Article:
For sure you want something tough. Might look at the Underarmour Tactical pants. Take a look at their other gear as well. I love all of mine.

http://www.underarmour.com/shop/us/e...nt/1005002-466
From the website:

"Do not wear it when exposed to extreme radiant heat or open flames..."

Not quite the pants for survival I would be looking for in an environment where I might very well need to build a lifesaving fire. $80.00 a pop is pretty stiff for something the manufacturer says can't handle a campfire.

In a more urban environment, might be the thing to have.
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Old 06-08-2010, 07:48 AM
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Quote:
Originally Posted by DBR View Post
From the website:

"Do not wear it when exposed to extreme radiant heat or open flames..."

Not quite the pants for survival I would be looking for in an environment where I might very well need to build a lifesaving fire. $80.00 a pop is pretty stiff for something the manufacturer says can't handle a campfire.

In a more urban environment, might be the thing to have.
Thats something that few think of...the potential danger of synthetic fabrics. I can see it for maybe a jacket/parka....but I'll stick to cotton and denim.
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Old 06-08-2010, 09:28 AM
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Well, as far as cold and wet is concerned, you really can't beat wool. Poly-blends of wool and synthetics for socks and other clothes would be really good.

Some people will not too politely remind you that cotton-based products can kill you if you get wet and it's cold outside. That has some merit, to be concerned about that but I think a lot of people really condemn and avoid all cotton and that's really not necessary either.

I think a huge damned fire goes a long way towards making up for cotton's shortcomings in the warmth department.
Old 06-08-2010, 08:14 PM
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Yeah, I keep socks, gloves, a hat, and a scarf/shemagh in my "bag".

Since your ghb bag's goal is to get you home I'd highly recommend a change of socks because you don't know when you'll have to hike back home.
Old 06-08-2010, 08:20 PM
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Quote:
Originally Posted by kev View Post
When I go hiking / camping, clothing is something that I admit that I do not pack a lot of. Most of the time I just pack a change of socks, and spare pair of underwear. If my shirt gets a little mud on it, I'll just have to wash it off in a creek or something.

As for a get home bag, I do not have one - so I dont worry about it.
Im the same way.. ive im not wearing it I dont normaly pack it.. I do carry a rain jacket sometimes though..
Old 07-01-2010, 04:09 PM
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I have 2 set of clothes in my BOB, and 1 set in my GHB / hiking pack. If I go for a day hike with my GHB / hiking pack I take out the clothes to save weight. The clothes consist of military wool blend socks, military BDU pants, moisture wicking shirt and underwear.
Old 07-01-2010, 04:39 PM
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Poly-Pro's, the liners from hunting gloves, etc during the winter (I always carry normal gloves too). During summer months, I keep socks, lightweight combat type cargo pants (rip-stop, lots of pockets, etc) as well as extra socks/undies. Daily uniform already has me in Timberland boots - as crappy as they would be in the real wilderness, thats all I need to get home.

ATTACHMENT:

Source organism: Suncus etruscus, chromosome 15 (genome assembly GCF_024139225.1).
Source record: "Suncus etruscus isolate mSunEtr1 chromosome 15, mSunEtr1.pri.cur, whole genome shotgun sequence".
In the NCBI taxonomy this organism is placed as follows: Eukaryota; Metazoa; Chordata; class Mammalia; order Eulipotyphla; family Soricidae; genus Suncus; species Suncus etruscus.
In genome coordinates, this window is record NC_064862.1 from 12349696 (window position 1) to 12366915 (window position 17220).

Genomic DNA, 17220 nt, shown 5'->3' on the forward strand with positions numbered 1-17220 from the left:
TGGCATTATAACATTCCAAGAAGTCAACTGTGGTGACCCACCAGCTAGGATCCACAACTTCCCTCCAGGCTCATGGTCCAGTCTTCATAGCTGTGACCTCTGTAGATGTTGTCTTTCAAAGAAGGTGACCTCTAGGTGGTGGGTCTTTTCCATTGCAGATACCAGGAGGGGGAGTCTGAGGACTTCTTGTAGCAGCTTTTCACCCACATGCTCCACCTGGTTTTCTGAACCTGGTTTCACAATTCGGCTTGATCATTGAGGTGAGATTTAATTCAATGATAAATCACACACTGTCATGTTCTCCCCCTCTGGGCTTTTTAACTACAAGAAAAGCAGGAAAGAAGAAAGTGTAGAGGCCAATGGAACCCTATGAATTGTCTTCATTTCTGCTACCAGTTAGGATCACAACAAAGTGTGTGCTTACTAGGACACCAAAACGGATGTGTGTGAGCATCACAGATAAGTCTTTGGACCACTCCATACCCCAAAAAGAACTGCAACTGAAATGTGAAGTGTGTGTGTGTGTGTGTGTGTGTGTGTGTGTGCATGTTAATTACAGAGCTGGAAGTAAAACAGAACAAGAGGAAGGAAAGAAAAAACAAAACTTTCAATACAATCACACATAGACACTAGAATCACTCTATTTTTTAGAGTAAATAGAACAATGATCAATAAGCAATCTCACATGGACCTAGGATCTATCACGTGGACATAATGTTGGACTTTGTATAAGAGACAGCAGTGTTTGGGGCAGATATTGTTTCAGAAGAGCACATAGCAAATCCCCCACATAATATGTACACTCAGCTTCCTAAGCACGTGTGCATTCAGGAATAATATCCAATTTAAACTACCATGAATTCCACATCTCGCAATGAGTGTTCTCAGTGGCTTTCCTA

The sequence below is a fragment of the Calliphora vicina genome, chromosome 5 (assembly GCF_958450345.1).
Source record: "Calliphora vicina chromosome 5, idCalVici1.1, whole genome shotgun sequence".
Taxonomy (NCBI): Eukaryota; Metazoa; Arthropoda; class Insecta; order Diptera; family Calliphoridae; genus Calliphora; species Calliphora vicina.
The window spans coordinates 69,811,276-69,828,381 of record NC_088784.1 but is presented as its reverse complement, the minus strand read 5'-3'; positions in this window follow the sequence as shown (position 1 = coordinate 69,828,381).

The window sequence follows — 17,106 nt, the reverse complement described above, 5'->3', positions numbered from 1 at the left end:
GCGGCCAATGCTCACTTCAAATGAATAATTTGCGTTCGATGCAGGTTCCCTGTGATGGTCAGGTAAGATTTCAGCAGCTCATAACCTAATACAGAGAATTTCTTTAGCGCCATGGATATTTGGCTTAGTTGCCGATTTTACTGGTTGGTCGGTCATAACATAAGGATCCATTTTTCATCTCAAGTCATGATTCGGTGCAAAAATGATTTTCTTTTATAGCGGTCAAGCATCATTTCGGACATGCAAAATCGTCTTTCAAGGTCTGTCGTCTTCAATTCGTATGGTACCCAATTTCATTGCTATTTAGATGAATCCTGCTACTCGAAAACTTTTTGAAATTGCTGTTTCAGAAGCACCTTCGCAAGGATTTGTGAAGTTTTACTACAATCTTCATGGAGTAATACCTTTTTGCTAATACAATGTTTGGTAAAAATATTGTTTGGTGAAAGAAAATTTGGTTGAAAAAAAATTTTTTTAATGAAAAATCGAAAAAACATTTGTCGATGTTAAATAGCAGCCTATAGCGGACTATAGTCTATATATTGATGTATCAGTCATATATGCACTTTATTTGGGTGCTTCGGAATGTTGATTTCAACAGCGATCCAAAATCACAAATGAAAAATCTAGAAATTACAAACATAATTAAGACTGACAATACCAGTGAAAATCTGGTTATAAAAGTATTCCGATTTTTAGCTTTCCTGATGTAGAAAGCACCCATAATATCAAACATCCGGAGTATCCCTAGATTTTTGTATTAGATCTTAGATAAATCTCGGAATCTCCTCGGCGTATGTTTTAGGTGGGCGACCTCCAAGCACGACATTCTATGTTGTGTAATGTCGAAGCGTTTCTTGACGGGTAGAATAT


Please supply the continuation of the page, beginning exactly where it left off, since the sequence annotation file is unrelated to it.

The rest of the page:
I wear Underarmor year round as an undershirt. Helps wick away sweat since I'm one of those people that can sweat just thinking about it and I'm a natural heater, as my wife says.

There wouldn't be a problem with camp fires, the material is just fully synthetic, so it's a legal statement in case you set yourself on fire. It would instantly melt to you and burn just like a plastic bag would. Are they worth the $, IMO, yes. The only thing I don't like is that they tend to keep smells, so shirts over 8 months old have a unique oder to them that you can't just wash out,

Personally, I keep a 72 hour emergency kit/backpack in the truck along with some extra things as a GHB. I drive all over the place some days and if something where to happen, that thing is for me to just bail out and hike. Wife has one as well, but I need to alter hers since she is more likely to have the dogs in her car during the normal day.
Old 07-01-2010, 05:55 PM
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Quote:
I appreciate all the replies...

To answer your question - yes it IS a GHB...but i have a somewhat unique situation - I'm a sales rep and I travel all the time - most times well over 300 miles from home (usually 300 to 800 miles)...so i guess you could say my GHB is probably more equipped like most people's BOB's

I guess I just assume that most people will need to hike for 2-3 days to get home (oops...shouldnt assume!) My thing is if you are walking, your feet are the most important tool you have...so change of socks is most important no matter the distance (oh dont forget foot powder, mole skin, etc). Rain jacket (being wet SUCKS!), long pants (prevent tics and bug bites) are all a must (or at least I'm thinking they are).
I'm in a similar situation. I work well away from my home and I carry a pack in my truck always. It is more like a "bob light". I have one change of clothes in it along with the normal items one would have in a 48hr pack. Its only half full, so if I have time to add things from my truck then I have room.
The true BOB at home is leaning towards an INCH pack just because my truck bag could also be a BOB, and if I'm at home I can choose what to grab. Plus if I have to run out of my burning house then I still have a backup waiting for me
Old 07-01-2010, 06:34 PM
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Quote:
Originally Posted by KarMikDie_01 View Post
Is it just me or do most people forget to pack clothing?
No, it's not just you. People do forget it. "Forget" isn't the word, for some reason it seems that many purposely disregard it.

Everybody seems to think that the only time you go backpacking is in the summer, and a get-home bag would be packed in a similar matter. Unfortunately, if you ever had to use it... you don't get to pick the weather. Even if you repacked it every season, the temperature can sway as much as like 40 degrees very quickly.

Plus, well, things get dirty, wet, and damaged.

Clothes are actually one of the heaviest and bulkiest thing you would have on you, especially if you're carrying a warm jacket. Some of these guys claiming to have a minimalist setup and laughing at others who don't are often totally disregarding this important subject.
Old 07-01-2010, 06:58 PM
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Something that works well for a variety of uses is Tyvac coveralls only cost about $12.00 great wind barrier,water proof, you can wear while washing you other clothes, Tyvac wipes clean. I get mine at Home Depot, you can even wear under your clothes in the winter to prevent moisture wicking.